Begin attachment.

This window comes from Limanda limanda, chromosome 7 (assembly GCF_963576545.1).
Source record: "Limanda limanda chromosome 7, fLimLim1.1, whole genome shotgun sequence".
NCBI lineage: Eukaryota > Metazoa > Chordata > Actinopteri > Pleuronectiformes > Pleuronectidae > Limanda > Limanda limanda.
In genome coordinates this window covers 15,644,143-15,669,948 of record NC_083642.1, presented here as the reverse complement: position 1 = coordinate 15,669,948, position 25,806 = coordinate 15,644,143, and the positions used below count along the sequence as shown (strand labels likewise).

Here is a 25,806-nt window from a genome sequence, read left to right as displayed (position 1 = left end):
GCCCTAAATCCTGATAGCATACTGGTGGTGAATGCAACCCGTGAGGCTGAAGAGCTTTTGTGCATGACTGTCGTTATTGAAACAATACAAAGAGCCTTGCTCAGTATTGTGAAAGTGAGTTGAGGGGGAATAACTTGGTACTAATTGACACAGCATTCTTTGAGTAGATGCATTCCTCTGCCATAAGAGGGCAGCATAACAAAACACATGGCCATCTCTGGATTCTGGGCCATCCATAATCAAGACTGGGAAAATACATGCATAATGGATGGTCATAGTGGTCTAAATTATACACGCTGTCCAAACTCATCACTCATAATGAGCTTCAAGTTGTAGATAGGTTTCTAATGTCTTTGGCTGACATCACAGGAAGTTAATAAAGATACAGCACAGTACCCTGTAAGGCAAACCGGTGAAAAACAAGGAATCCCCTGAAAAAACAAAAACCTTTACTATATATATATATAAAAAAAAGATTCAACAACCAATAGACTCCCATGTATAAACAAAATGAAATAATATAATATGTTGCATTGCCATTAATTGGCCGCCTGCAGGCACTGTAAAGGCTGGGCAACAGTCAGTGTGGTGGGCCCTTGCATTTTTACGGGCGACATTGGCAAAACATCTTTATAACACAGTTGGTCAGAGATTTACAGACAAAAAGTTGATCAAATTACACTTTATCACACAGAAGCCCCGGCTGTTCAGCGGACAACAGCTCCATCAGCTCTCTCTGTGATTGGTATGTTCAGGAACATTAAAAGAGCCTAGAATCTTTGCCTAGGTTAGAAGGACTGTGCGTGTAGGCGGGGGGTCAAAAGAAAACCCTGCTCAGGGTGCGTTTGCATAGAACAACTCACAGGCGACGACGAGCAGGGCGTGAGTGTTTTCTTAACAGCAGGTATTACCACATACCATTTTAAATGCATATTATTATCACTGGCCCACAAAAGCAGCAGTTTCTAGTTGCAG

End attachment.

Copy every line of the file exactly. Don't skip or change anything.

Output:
This window comes from Limanda limanda, chromosome 7 (assembly GCF_963576545.1).
Source record: "Limanda limanda chromosome 7, fLimLim1.1, whole genome shotgun sequence".
NCBI lineage: Eukaryota > Metazoa > Chordata > Actinopteri > Pleuronectiformes > Pleuronectidae > Limanda > Limanda limanda.
In genome coordinates this window covers 15,644,143-15,669,948 of record NC_083642.1, presented here as the reverse complement: position 1 = coordinate 15,669,948, position 25,806 = coordinate 15,644,143, and the positions used below count along the sequence as shown (strand labels likewise).

Here is a 25,806-nt window from a genome sequence, read left to right as displayed (position 1 = left end):
GCCCTAAATCCTGATAGCATACTGGTGGTGAATGCAACCCGTGAGGCTGAAGAGCTTTTGTGCATGACTGTCGTTATTGAAACAATACAAAGAGCCTTGCTCAGTATTGTGAAAGTGAGTTGAGGGGGAATAACTTGGTACTAATTGACACAGCATTCTTTGAGTAGATGCATTCCTCTGCCATAAGAGGGCAGCATAACAAAACACATGGCCATCTCTGGATTCTGGGCCATCCATAATCAAGACTGGGAAAATACATGCATAATGGATGGTCATAGTGGTCTAAATTATACACGCTGTCCAAACTCATCACTCATAATGAGCTTCAAGTTGTAGATAGGTTTCTAATGTCTTTGGCTGACATCACAGGAAGTTAATAAAGATACAGCACAGTACCCTGTAAGGCAAACCGGTGAAAAACAAGGAATCCCCTGAAAAAACAAAAACCTTTACTATATATATATATAAAAAAAAGATTCAACAACCAATAGACTCCCATGTATAAACAAAATGAAATAATATAATATGTTGCATTGCCATTAATTGGCCGCCTGCAGGCACTGTAAAGGCTGGGCAACAGTCAGTGTGGTGGGCCCTTGCATTTTTACGGGCGACATTGGCAAAACATCTTTATAACACAGTTGGTCAGAGATTTACAGACAAAAAGTTGATCAAATTACACTTTATCACACAGAAGCCCCGGCTGTTCAGCGGACAACAGCTCCATCAGCTCTCTCTGTGATTGGTATGTTCAGGAACATTAAAAGAGCCTAGAATCTTTGCCTAGGTTAGAAGGACTGTGCGTGTAGGCGGGGGGTCAAAAGAAAACCCTGCTCAGGGTGCGTTTGCATAGAACAACTCACAGGCGACGACGAGCAGGGCGTGAGTGTTTTCTTAACAGCAGGTATTACCACATACCATTTTAAATGCATATTATTATCACTGGCCCACAAAAGCAGCAGTTTCTAGTTGCAG